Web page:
By: Shayne Benowitz
Once the epicenter of Miami’s Little Broadway, the Lyric Theater lives on today as a fixture of Overtown.
Historic Overtown and its once bustling music and entertainment district has a mythic quality with stories passed down from generation to generation in Miami’s black community.
Rewind to the 1950s. Imagine a Little Broadway district northwest of downtown Miami, glittering with the bright lights of nightclubs and music halls. Headlining names included James Brown, Sam Cooke, Ray Charles, Aretha Franklin, Lena Horne and Ella Fitzgerald. Sitting at tables in the audience, enjoying dinner and drinks, were sports heroes Muhammad Ali, Jackie Robinson and Joe Louis. From the theaters to the street corners, the echoes of doo-wop, blues, jazz and soul floated across the neighborhood.
Stars didn’t just perform in Overtown, they were born and raised there. With hits, like “Soul Man” and “Hold On, I’m Comin’,” soul legend Sam Moore of Sam and Dave fame grew up in Overtown. Other local talent, like comedian Flip Wilson, got his start there.
All of this came to an end in the 1960s when two expressways were built through the center of the neighborhood, fracturing the community and displacing more than 20,000 residents. The Mary Elizabeth Hotel, where African American luminaries once stayed, including Thurgood Marshall, W.E.B. Dubois and Zora Neale Hurston, is long gone. So is the popular club Knight Beat, the Sir John Hotel, the Harlem Square and many other once iconic fixtures of the neighborhood.
Still standing, though, is the historic Lyric Theater.
The History of the Lyric Theater
Once called “the most beautiful and costly playhouse owned by colored people in all the Southland” by Miami Metropolis, Georgia native Geder Walker built the Lyric Theater in Overtown in 1913. Through the years, countless legendary performers graced the stage, including Cab Calloway, Count Basie, Louis Armstrong, Nat King Cole, Sammie Davis Junior, Josephine Baker and Billie Holiday.
After Walker’s death in 1919, his wife Henrietta continued to operate the theater until 1959 when it became a church. In its various iterations it was used as a movie theater, performance hall and community auditorium. As a result of the turbulence of the 1960s, the Lyric was shuttered for decades until 1988 when the Black Archives History and Research Foundation purchased it and began the restoration process. It’s now listed on the National Registry of Historic Places.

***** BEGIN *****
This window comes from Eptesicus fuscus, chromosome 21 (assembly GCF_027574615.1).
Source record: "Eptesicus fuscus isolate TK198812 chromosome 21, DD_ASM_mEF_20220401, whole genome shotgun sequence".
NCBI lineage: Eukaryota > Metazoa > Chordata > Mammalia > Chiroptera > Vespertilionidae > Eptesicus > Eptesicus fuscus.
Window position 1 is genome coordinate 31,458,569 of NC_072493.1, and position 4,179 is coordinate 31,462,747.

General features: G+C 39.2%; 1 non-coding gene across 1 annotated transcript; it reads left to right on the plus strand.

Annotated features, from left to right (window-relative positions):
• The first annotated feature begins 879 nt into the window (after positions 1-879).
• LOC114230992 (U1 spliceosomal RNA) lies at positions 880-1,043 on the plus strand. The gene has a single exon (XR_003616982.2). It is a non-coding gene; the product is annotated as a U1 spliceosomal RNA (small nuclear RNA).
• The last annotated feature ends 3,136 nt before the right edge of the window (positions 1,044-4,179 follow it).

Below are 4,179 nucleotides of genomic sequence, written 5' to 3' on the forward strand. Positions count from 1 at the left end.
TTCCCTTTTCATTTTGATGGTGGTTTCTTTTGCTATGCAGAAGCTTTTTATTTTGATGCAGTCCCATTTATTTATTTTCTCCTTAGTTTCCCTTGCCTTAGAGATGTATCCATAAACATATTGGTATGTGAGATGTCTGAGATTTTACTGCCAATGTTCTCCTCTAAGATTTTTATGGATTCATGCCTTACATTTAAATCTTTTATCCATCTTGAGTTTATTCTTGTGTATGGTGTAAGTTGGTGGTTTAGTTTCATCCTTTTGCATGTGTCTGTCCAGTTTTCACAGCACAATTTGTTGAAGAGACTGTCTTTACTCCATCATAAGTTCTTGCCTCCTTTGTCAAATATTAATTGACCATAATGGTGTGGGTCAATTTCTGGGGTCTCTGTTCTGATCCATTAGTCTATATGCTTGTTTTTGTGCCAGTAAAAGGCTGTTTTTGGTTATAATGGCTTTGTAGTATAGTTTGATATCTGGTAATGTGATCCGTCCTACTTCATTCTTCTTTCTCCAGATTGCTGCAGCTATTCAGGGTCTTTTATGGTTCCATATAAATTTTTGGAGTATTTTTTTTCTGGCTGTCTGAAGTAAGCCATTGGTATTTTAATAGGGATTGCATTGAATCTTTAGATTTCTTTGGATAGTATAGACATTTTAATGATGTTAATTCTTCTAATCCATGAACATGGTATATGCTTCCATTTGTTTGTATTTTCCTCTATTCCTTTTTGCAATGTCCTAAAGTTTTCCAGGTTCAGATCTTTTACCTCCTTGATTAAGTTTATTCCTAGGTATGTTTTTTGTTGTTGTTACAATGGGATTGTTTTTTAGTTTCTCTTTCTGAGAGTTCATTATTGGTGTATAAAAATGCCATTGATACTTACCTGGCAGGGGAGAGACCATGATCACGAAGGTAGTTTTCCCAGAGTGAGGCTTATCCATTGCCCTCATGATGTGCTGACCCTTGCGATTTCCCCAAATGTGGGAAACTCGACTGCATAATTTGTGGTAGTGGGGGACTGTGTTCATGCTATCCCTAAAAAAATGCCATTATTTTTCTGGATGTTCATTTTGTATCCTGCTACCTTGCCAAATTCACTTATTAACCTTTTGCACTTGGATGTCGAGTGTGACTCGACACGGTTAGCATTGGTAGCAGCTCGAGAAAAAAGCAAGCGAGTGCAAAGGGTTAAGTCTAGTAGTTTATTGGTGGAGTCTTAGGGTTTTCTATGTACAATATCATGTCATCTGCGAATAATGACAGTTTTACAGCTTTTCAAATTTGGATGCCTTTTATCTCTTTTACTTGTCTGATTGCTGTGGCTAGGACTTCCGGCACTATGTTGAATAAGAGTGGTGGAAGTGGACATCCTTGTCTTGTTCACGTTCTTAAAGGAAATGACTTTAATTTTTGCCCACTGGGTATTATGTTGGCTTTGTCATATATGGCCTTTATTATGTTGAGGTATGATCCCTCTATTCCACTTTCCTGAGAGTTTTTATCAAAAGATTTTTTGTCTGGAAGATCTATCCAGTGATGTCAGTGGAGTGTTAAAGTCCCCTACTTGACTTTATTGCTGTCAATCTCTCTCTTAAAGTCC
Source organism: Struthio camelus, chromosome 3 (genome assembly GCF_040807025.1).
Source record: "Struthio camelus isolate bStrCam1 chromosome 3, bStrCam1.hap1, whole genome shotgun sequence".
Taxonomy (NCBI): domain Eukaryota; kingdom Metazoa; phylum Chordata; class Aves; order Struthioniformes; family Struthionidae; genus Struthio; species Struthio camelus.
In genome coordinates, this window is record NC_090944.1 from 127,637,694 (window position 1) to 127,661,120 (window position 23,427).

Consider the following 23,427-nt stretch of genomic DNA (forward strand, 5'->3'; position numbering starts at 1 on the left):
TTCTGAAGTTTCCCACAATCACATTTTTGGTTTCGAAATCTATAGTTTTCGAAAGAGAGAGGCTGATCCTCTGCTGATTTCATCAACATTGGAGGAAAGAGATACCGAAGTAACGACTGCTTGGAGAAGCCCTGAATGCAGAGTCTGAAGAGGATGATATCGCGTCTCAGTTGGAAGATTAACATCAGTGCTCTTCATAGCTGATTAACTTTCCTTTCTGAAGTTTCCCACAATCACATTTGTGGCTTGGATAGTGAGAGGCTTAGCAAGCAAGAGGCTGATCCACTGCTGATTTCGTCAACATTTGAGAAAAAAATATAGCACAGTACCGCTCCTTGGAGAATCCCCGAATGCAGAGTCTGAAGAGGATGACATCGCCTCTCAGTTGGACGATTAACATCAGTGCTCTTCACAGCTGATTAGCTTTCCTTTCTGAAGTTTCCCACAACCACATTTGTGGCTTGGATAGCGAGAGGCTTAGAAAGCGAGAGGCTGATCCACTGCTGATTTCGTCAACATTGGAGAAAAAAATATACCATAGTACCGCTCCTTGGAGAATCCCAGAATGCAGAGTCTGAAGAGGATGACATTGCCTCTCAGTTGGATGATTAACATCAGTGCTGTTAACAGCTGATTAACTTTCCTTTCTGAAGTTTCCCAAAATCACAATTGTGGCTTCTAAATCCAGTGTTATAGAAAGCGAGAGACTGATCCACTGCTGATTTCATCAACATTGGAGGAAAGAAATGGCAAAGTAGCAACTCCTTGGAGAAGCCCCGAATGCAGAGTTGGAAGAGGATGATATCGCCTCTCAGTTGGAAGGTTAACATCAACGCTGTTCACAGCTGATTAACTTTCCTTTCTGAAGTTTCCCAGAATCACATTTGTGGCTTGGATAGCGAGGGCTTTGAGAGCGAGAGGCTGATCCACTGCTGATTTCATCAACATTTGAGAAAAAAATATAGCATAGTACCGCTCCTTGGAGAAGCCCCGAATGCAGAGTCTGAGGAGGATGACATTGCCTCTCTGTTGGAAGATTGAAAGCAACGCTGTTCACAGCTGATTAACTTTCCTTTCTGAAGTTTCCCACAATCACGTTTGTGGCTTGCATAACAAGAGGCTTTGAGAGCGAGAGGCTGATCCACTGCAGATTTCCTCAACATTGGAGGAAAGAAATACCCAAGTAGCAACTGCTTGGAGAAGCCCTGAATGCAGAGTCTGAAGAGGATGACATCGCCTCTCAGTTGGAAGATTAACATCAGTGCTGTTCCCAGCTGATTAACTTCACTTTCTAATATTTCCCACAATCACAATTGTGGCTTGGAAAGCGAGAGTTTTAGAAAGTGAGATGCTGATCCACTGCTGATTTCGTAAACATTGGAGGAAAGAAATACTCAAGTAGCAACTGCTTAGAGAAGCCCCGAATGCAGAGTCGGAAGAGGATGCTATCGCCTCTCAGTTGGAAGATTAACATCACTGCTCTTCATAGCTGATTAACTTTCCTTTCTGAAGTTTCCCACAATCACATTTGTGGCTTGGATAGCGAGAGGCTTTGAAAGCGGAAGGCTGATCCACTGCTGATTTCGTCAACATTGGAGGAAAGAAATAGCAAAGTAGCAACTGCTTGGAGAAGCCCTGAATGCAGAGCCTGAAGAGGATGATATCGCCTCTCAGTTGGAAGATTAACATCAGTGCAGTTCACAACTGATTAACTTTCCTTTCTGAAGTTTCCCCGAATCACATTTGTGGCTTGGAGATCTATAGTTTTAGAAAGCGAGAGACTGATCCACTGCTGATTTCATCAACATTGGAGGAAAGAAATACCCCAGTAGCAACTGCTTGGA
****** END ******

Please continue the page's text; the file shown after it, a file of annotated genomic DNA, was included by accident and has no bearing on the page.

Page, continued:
A Legend is Reborn
The Lyric reopened for the first time in 2000 debuting a new lobby, box office, concession stand and Black Archives administrative offices. Since then, it’s seen a revival of its glory days. Missy Elliott threw a party at the Lyric during the 2005 MTV Movie Awards and, in 2002, the late Whitney Houston filmed a music video there. In 2010, local documentary filmmakers Rakontur Productions screened their critically acclaimed film “The U” about the University of Miami’s football team at the Lyric. It’s also hosted events during Art Basel Miami Beach with exhibitions highlighting the unique history, art and music of the neighborhood.
The Lyric Theater Today
After another phase of renovations, the Lyric re-opened its doors once again during Black History Month in February 2014, reclaiming its title as the oldest operating theater in Miami. Under the stewardship of The Black Archives, it’s now a part of The Black Archives Lyric Theater Welcome Center Complex with the expanded goal to create a vibrant social gathering hub in Overtown.
The complex boasts a theater with additional wing space, a fly loft and loading docks, allowing for upgraded production quality. There’s also an additional studio theater and a gallery for art and history exhibitions, as well as meeting space, a scene shop, a catering kitchen and expanded administrative offices.
Today, the Lyric is used for a variety of performances and programs, including standup comedy festivals, spoken word acts and jazz concerts. Every month, Lyric Live is a Live at the Apollo-style interactive talent showcase hosted by a comic with the support of a live band and DJ. A Bahamian Junkanoo band acts as “the sandman” ushering unpopular acts off the stage. It’s also home to educational programs like the South Florida Marching Band Precision Camp for student musicians and band directors.
The Lyric represents a point of pride for Miami’s black community and it will continue to celebrate the history and culture of Overtown in the years to come.
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